0 points, SCA Band 3, 0.000 EFTSL
Postgraduate - Unit
Refer to the specific census and withdrawal dates for the semester(s) in which this unit is offered.
- Second semester 2019 (On-campus)
The unit deals with the Australian and overseas approaches to competition policy. The economic background to the Competition and Consumer Act is considered in conjunction with economic policy debates. Market structures with substantial market power are viewed as a pretext to evaluation and regulation of restrictive trade practices and mergers or alliances. Structural reform of public utility industries, access to essential facilities, and monopoly regulation are discussed from the theoretical and contemporary reform perspectives.
The learning goals associated with this unit are to:
- be able to understand and analyse critically the economic reasons for government intervention to reduce the adverse effects of restrictive trade practices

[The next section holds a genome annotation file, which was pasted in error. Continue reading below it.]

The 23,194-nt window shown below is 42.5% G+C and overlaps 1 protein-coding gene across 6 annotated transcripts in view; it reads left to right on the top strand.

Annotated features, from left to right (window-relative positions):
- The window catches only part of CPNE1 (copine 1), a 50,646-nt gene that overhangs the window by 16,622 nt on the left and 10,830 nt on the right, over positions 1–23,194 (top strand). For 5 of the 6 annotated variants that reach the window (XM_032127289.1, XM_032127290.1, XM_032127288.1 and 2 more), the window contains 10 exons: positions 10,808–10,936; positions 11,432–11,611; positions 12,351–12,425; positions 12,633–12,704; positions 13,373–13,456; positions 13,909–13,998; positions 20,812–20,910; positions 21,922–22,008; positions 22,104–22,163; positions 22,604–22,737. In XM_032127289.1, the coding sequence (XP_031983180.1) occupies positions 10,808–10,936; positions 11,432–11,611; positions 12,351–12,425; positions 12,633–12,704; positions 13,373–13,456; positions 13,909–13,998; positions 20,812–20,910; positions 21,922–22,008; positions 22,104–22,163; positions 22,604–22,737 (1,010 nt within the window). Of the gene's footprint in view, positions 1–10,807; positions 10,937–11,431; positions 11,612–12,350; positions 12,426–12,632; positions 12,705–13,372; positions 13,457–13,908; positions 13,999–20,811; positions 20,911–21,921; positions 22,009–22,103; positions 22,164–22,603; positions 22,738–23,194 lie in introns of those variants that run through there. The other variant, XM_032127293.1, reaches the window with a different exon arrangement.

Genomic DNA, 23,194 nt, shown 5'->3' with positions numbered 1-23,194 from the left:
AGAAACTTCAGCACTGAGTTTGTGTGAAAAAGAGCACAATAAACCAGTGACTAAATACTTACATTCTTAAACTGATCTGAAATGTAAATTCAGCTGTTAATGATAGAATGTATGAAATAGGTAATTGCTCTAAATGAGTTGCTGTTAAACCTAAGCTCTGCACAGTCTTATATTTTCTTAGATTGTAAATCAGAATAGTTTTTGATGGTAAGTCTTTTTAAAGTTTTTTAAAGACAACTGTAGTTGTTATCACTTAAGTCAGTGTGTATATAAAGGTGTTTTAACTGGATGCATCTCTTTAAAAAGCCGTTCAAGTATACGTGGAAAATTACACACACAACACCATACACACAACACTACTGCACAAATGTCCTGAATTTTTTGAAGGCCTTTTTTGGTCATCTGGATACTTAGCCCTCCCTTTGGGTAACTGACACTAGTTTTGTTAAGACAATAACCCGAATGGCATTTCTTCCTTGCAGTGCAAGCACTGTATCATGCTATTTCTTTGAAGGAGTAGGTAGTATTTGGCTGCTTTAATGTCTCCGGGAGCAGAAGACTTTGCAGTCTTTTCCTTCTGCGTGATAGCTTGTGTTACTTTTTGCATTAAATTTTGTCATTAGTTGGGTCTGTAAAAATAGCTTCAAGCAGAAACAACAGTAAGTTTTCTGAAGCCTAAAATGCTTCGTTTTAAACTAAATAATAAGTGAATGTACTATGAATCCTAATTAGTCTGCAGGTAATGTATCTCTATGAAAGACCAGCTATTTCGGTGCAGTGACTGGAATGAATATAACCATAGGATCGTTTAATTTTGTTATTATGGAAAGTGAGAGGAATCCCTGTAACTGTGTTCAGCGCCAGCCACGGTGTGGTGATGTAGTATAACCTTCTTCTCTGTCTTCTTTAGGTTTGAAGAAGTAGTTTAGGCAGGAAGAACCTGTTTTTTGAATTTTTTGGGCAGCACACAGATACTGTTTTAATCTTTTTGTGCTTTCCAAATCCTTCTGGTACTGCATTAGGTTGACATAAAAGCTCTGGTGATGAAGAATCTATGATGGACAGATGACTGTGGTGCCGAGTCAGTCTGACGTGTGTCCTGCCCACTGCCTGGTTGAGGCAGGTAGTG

- have an understanding of the Australian Competition and Consumer Commission (and its predecessor, the Trade Practices Commission)
- be able to evaluate recent decisions from the perspectives of an economist, lawyer, policy-maker and business manager
- be able to research in-depth a current problem area relating to competition policy and practices that requires investigation beyond topics covered in lectures.
Within semester assessment: 50% + Examination: 50%
Minimum total expected workload to achieve the learning outcomes for this unit is 144 hours per semester typically comprising a mixture of scheduled learning activities and independent study. Independent study may include associated readings, assessment and preparation for scheduled activities. The unit requires on average three/four hours of scheduled activities per week. Scheduled activities may include a combination of teacher directed learning, peer directed learning and online engagement.
See also Unit timetable information